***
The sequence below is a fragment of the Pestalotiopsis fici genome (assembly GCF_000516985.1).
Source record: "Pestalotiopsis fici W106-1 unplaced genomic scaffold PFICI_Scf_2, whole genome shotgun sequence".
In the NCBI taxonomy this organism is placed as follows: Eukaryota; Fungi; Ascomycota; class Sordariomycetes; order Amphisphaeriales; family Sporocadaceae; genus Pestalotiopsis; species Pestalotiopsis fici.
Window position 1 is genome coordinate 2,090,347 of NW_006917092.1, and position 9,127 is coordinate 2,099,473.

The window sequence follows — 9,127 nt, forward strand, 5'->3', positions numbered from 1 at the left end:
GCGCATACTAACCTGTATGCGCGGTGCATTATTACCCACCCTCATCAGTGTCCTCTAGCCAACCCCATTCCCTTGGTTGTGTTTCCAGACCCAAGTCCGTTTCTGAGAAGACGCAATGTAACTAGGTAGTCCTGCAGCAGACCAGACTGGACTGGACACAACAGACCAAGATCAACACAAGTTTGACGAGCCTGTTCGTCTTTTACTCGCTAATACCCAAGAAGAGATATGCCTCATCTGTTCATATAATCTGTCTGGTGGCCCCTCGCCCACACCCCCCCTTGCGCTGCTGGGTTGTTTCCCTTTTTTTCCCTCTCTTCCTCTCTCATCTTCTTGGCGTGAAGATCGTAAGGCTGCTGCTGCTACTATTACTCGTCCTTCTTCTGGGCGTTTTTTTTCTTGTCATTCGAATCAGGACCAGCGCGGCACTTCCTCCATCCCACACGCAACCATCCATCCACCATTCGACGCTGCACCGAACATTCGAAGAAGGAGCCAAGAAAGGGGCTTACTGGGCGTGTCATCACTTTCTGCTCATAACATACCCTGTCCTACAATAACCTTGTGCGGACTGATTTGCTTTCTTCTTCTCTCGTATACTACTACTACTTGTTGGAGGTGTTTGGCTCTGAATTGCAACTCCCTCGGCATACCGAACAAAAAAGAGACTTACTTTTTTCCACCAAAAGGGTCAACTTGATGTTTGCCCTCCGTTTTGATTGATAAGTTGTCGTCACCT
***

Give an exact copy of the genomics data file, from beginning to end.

The sequence below is a fragment of the Pestalotiopsis fici genome (assembly GCF_000516985.1).
Source record: "Pestalotiopsis fici W106-1 unplaced genomic scaffold PFICI_Scf_2, whole genome shotgun sequence".
In the NCBI taxonomy this organism is placed as follows: Eukaryota; Fungi; Ascomycota; class Sordariomycetes; order Amphisphaeriales; family Sporocadaceae; genus Pestalotiopsis; species Pestalotiopsis fici.
Window position 1 is genome coordinate 2,090,347 of NW_006917092.1, and position 9,127 is coordinate 2,099,473.

The window sequence follows — 9,127 nt, forward strand, 5'->3', positions numbered from 1 at the left end:
GCGCATACTAACCTGTATGCGCGGTGCATTATTACCCACCCTCATCAGTGTCCTCTAGCCAACCCCATTCCCTTGGTTGTGTTTCCAGACCCAAGTCCGTTTCTGAGAAGACGCAATGTAACTAGGTAGTCCTGCAGCAGACCAGACTGGACTGGACACAACAGACCAAGATCAACACAAGTTTGACGAGCCTGTTCGTCTTTTACTCGCTAATACCCAAGAAGAGATATGCCTCATCTGTTCATATAATCTGTCTGGTGGCCCCTCGCCCACACCCCCCCTTGCGCTGCTGGGTTGTTTCCCTTTTTTTCCCTCTCTTCCTCTCTCATCTTCTTGGCGTGAAGATCGTAAGGCTGCTGCTGCTACTATTACTCGTCCTTCTTCTGGGCGTTTTTTTTCTTGTCATTCGAATCAGGACCAGCGCGGCACTTCCTCCATCCCACACGCAACCATCCATCCACCATTCGACGCTGCACCGAACATTCGAAGAAGGAGCCAAGAAAGGGGCTTACTGGGCGTGTCATCACTTTCTGCTCATAACATACCCTGTCCTACAATAACCTTGTGCGGACTGATTTGCTTTCTTCTTCTCTCGTATACTACTACTACTTGTTGGAGGTGTTTGGCTCTGAATTGCAACTCCCTCGGCATACCGAACAAAAAAGAGACTTACTTTTTTCCACCAAAAGGGTCAACTTGATGTTTGCCCTCCGTTTTGATTGATAAGTTGTCGTCACCT